Sizes and Scoring - None of these neatly fits into a terrain cube as defined in the Challenge rules, so I have added up the overall dimensions of all the buildings and divided by 216 cubic inches, equalling a little over four terrain cube, so 80 points. ­

Liquified Chapel - 2.5"x9.5"x7" = 166.5 in³
Large Brick Building - 3"x8"x6.5" = 156.0 in³
Small Brick Building 1 - 3"x5.5"x4.5" = 74.0 in³
Small Brick Building 2 - 3"x5.5"x4" = 66.0 in³
Corner Arched Building - 3"x8"x6.5" = 156.0 in³
Rectory House - 5"x8"x6.5" = 260.0 in³
Total 878.5 in³ divided by 216 = 4.067 terrain cubes. 

I think this is enough of the 'simple' buildings for the time being. I have quite a bit of terrain now, enough certainly to cover my small table for a game. I have a couple of more delicate resin models to put together and a few stand-alone items and scatter terrain to work on next. I'm also planning on making a couple of more complex buildings from foam but these will take several weeks just to construct let alone prime and paint, so expect to see these towards the end of the challenge. A very wise man (MilesR in fact) suggested the way to notch up the points was via terrain, and he wasn't wrong! 

Friday 24 January 2020

Classical Indian Heavy Chariots

There is evidence that Chariots had been in use in India for centuries before the arrival of Alexanders Greeks. Epic stories tell of the great hero's going into battle in chariots and for a long period, it was the elite arm of Indian armies. However, by the fourth century BC, they were being superseded by the Elephant and by the time of the Battle of the Hydaspes leaders such as King Poros went into battle astride these massive beasts of war. The Chariot was still an important and prestigious arm of the military but its heyday was over.

Much of the visual information I have gathered suggests that Indian War Chariots were highly painted vehicles, many with umbrellas or canopies over the occupants (probably removed during battle). Chariots came in a wide variety of sizes, from single man vehicles through to massive constructions supposedly capable of carrying six occupants. I have chosen the four-man variety and all are painted in bright colours.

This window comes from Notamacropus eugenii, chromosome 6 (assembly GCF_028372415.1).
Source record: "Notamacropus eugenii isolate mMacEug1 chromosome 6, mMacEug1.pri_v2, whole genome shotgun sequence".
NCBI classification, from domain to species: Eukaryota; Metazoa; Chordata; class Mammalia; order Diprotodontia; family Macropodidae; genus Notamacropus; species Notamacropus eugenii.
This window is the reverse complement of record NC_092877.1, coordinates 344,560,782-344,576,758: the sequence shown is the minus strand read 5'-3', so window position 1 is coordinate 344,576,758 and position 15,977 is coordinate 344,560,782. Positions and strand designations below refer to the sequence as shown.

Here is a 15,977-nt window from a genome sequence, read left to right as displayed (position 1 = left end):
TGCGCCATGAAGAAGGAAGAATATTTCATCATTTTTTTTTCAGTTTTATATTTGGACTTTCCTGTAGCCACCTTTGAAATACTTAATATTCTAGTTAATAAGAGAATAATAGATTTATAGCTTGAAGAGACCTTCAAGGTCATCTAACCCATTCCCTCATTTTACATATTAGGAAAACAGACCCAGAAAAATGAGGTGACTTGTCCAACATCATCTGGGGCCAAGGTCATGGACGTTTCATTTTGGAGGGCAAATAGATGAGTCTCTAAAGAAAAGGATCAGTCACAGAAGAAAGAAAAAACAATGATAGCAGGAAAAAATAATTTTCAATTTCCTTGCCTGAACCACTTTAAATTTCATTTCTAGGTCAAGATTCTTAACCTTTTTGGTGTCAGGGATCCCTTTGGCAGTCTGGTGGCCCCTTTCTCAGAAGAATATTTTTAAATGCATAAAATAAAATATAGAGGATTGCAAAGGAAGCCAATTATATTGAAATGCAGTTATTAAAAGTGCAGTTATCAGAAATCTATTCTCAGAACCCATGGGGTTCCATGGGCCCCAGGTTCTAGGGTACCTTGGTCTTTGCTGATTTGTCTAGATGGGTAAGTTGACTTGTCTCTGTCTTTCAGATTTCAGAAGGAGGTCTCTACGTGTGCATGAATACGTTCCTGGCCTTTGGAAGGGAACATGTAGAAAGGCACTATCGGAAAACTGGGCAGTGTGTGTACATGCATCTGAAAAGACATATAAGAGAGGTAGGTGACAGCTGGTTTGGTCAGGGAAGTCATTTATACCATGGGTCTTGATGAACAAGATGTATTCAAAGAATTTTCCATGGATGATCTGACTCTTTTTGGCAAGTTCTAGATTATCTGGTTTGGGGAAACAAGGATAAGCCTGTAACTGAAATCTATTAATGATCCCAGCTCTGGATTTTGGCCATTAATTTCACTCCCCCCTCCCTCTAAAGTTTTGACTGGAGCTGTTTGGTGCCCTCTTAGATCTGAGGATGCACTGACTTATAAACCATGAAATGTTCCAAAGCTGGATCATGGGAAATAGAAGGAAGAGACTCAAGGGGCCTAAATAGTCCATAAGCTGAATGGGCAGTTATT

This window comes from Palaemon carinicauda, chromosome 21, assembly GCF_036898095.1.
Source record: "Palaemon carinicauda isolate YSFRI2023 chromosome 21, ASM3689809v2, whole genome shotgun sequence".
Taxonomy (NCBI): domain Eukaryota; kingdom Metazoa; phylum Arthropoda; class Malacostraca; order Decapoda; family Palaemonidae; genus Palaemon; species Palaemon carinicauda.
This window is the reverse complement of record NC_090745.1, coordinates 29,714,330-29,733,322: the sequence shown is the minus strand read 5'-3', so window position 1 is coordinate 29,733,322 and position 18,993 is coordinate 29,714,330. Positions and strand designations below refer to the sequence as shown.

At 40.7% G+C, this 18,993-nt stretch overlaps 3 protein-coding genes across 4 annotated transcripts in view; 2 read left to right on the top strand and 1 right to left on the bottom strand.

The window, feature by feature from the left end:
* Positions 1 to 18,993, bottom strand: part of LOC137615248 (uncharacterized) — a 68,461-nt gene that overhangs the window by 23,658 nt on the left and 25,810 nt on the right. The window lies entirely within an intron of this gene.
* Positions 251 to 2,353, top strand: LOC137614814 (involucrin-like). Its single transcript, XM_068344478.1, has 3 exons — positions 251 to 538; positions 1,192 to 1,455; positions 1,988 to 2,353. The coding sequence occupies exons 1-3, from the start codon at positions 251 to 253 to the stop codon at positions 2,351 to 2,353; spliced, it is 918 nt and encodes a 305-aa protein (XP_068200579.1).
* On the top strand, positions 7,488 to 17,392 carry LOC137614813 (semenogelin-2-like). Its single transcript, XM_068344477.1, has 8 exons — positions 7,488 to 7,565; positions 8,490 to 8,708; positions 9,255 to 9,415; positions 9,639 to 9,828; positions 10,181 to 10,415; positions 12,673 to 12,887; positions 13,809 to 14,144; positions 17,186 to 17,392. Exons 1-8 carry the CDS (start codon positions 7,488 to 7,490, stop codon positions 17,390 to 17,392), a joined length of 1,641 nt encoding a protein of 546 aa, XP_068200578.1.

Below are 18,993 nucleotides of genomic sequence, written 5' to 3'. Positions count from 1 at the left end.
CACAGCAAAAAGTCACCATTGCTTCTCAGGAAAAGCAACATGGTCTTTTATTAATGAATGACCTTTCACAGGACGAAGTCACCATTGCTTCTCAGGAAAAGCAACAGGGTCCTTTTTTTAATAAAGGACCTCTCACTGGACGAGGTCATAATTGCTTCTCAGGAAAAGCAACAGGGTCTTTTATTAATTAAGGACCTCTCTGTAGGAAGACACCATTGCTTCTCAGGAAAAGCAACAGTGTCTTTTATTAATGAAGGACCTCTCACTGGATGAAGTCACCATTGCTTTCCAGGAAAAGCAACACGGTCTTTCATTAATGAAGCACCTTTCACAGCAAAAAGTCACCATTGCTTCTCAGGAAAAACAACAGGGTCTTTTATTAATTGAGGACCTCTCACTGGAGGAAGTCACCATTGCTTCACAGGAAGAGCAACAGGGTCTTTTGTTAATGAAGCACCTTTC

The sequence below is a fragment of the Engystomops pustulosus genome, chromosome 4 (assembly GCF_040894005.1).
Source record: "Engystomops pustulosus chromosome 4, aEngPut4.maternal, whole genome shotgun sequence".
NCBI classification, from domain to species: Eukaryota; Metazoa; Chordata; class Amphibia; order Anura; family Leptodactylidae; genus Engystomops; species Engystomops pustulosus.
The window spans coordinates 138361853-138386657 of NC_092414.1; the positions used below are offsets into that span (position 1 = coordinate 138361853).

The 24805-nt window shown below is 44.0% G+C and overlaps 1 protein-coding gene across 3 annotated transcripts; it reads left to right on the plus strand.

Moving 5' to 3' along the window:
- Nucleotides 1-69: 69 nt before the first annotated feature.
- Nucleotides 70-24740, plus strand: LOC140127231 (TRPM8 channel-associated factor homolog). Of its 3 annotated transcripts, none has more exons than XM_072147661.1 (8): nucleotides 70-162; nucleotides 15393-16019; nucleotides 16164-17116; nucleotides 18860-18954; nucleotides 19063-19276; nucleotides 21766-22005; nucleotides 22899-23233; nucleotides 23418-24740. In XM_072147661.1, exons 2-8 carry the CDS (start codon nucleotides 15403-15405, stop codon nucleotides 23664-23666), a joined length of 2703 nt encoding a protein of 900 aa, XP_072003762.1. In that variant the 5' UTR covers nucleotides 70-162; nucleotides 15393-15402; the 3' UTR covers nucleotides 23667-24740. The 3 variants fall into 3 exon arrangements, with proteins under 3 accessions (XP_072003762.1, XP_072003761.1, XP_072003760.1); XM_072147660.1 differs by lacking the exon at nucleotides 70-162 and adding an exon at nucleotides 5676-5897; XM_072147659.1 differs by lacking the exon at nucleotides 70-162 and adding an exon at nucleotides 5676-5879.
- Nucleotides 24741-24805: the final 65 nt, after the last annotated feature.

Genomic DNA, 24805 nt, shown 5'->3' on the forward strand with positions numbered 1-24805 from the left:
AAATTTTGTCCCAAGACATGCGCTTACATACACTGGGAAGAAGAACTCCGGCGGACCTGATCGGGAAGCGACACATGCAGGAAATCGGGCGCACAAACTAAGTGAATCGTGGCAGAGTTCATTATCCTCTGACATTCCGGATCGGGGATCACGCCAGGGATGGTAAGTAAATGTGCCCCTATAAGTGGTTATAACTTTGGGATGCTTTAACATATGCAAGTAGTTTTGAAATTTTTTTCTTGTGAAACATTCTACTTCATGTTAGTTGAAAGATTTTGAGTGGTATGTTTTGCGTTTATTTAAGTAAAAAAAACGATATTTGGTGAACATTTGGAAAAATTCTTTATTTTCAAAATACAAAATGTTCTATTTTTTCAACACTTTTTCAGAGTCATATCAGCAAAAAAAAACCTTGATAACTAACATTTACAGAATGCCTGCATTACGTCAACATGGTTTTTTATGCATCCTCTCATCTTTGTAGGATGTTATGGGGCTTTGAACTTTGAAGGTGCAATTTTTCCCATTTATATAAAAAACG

Constructed to be light but strong they were mostly leather over a timber framework. They are recorded as being highly decorated with bells, animal skins and flags. The wheels were usually fairly small with up to sixteen spokes and had a metal (probably iron) tyre. The chariots, even the larger ones, had a single pole and usually, only the inner pair of horses were yoked. The outer horses were connected by side traces but these would have been needed to carry six crew and all their fighting equipment. One description of Poros' chariots says they had six crew but this may be a miscounting, including escorting infantry with a typical crew of four. These models have two crew armed with bows while the 'drivers' have Javelins. 

I have been looking forward to painting these for a while but decided early on that I would treat these and the Elephants that are coming next as my reward for getting through the 'drudgery' on the infantry and cavalry. I use that word advisedly because once I get past the initial inertia at the start of a project, I enjoy painting all of it, including the less glamorous units! These chariots, however, could never be described as unglamorous.